The Saudis know they are playing a dangerous game. They used to be comfortable with oil in the $20 per barrel range, figuring that would give them enough income without hurting the western economies or overstimulating exploration in non-OPEC countries. But beginning about a year ago, with prices soaring, the Saudis sharply upped their target to $25 per barrel or higher for the so-called OPEC basket, which translates to roughly $28 for the U.S. benchmark, West Texas Intermediate.
Several factors are behind the shift of the Saudis, whose huge reserves make them by far OPEC's most influential member. Crown Prince Abdullah, who is now running the kingdom, is much more willing to risk friction with the U.S. than his predecessors were. Indeed, a well-placed Saudi says that Abdullah worries just as much about placating regional rivals such as Iran--an OPEC price hawk. Moreover, the Saudis, who had severe fiscal problems in 1998 and 1999, are now trying to maximize their revenues in the short term.
But this could prove a major miscalculation. "By holding prices up OPEC may be impacting on the economies that they need to buy their oil," says Peter A. Gignoux, head of the oil trading desk at Schroder Salomon Smith Barney in London.
For now, the Saudis brush off any such suggestions. "Our studies show that these prices won't hurt the world economy at all," says a Saudi source. Instead, Petroleum Minister Ali Al-Naimi is focused on short-term management of prices. The world is heading into the second quarter, when demand is usually weakest, so the Saudis are trying to put a floor under prices. "Last year everything was pushing the price up, but this year all factors are pushing it to go down," the Saudi source said. Indeed, promises of cuts buoyed prices before the OPEC meeting, but they dropped off sharply to about $23.00 per barrel for the OPEC basket. That is what prompted OPEC Sec. Gen. Ali Rodriguez to say on March 21 that OPEC might call for yet another production cut if prices remain weak.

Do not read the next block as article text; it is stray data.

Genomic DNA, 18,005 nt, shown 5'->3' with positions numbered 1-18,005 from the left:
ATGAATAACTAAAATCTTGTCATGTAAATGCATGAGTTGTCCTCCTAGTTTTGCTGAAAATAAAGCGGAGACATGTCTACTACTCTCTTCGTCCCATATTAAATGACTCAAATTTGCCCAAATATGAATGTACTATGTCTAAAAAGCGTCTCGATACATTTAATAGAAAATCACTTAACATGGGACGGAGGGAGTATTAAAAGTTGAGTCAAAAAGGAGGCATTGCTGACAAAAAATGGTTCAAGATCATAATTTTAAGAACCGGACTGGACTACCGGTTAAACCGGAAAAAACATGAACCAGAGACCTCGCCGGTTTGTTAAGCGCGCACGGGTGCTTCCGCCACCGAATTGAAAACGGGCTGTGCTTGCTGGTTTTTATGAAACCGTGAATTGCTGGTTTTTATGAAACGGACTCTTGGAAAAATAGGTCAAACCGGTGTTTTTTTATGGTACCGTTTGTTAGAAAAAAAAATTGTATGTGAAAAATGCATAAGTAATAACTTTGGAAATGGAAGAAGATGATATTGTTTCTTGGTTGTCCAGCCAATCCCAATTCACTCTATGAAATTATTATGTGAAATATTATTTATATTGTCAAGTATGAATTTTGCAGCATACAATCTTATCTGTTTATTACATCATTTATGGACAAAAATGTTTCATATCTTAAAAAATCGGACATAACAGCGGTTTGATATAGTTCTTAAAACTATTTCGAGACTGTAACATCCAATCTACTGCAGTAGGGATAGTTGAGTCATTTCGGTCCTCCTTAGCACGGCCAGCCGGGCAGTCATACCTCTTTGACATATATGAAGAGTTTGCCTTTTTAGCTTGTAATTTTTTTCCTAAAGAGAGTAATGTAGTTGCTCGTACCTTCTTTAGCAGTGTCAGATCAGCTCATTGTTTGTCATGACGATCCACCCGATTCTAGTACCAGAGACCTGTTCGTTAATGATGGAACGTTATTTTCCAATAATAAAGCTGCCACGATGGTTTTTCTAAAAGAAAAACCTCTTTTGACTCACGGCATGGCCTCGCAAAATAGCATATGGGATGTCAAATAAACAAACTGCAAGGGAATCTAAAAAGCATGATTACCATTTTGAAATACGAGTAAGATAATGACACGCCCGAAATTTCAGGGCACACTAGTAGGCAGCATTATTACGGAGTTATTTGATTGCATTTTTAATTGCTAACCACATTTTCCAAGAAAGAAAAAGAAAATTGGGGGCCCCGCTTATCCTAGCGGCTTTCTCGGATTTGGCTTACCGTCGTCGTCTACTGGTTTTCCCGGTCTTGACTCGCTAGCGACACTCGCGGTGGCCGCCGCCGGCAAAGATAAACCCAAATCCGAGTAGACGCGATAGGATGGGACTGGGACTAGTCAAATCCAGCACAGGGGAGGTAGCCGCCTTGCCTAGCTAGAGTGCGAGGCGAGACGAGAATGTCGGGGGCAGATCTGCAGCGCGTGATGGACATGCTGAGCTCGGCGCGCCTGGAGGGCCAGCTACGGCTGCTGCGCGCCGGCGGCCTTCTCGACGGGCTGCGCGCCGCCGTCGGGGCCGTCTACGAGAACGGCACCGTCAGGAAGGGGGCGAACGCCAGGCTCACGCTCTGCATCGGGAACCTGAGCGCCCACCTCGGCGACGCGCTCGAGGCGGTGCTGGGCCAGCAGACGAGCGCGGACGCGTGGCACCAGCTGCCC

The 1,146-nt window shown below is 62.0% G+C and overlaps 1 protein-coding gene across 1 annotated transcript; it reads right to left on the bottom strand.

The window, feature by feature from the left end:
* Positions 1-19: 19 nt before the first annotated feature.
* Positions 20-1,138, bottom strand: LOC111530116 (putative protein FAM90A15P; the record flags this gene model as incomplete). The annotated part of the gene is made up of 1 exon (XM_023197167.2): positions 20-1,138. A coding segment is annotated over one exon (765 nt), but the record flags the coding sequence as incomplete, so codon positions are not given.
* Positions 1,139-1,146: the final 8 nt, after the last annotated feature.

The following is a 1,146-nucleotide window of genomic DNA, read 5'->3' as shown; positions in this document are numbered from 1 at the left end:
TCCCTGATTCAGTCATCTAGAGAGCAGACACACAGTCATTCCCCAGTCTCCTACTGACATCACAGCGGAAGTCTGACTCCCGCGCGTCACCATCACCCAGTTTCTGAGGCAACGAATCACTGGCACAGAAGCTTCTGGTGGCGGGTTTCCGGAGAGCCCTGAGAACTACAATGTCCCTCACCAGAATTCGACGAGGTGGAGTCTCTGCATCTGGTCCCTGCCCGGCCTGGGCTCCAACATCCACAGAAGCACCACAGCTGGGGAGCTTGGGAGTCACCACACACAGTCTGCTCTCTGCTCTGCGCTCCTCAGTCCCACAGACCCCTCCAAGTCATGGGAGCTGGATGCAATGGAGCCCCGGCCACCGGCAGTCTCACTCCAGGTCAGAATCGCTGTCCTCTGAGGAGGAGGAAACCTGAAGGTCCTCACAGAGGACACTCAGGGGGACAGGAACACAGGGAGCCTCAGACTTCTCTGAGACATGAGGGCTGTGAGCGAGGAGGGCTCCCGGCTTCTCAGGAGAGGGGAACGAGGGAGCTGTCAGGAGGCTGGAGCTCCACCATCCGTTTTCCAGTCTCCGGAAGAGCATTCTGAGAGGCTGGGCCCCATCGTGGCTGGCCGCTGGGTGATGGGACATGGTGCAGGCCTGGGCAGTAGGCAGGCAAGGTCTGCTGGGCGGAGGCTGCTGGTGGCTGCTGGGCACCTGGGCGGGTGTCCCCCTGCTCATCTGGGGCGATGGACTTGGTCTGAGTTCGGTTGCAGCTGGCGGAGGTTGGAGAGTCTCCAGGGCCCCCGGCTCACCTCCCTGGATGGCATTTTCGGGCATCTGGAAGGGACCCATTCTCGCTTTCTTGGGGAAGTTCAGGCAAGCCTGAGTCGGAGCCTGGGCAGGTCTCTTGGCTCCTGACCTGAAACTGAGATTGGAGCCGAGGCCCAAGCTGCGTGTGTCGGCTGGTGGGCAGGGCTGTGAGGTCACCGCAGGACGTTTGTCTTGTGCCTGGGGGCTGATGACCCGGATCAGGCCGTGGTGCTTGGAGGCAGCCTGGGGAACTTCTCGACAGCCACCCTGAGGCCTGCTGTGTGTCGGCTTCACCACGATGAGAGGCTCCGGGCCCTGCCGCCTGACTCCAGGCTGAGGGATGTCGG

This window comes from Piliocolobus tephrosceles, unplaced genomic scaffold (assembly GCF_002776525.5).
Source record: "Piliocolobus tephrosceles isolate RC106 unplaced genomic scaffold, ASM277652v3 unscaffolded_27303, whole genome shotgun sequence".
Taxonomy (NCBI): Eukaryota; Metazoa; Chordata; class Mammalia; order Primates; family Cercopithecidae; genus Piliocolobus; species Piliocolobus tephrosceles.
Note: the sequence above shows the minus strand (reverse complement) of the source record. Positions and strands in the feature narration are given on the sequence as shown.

Yet slashing away at production will only serve the Saudis' interests up to a point. Already their production is set to dip below 8 million barrels per day, after hitting around 8.7 million last year. If OPEC continues cutting output, more and more of the burden will fall on the Saudis to manage the drop in production--and that will hit Saudi revenues.
There's another risk: Despite recent price weakness, the Saudis' move to cut the oil flow could repeat last year's shortages and, perhaps, even the politically sensitive price spikes that resulted. As of now, U.S. crude and gasoline inventories are below their five-year averages, creating the potential for problems this summer. "We just don't see the fundamentals for a rebuild in stocks," says Joanne Shore, senior analyst for the Energy Information Administration, a U.S. government agency. "That will keep prices high."
Maybe the Saudis figure the Bush administration slyly welcomes OPEC's moves, which smoothe the way for the increased oil and gas development in the U.S. that President George W. Bush favors. On March 19, Bush even praised the Saudis for saying that they would not let prices rise above $28 per barrel. "That's very comforting to the American consumer, and I appreciate that gesture," he said.
The Saudi gamble is that consumers will accept a higher price range as long as it doesn't get out of hand. "One has to live within a price range that is acceptable to everybody," says Ray R. Irani, Chairman of Occidental Petroleum Corp. "OPEC has so far come up with a formula that has worked."
Has it, though? There are already indications that high prices have contributed to economic weakness in the U.S. The Washington-based National Association of Manufacturers estimates that high oil and natural gas prices in 1999 and 2000 cost the U.S. economy $115 billion--equal to 1% of GDP. OPEC is dreaming if it thinks it can play the price game with impunity. By Stanley Reed
With Chris Palmeri in Los Angeles and Laura Cohn in Washington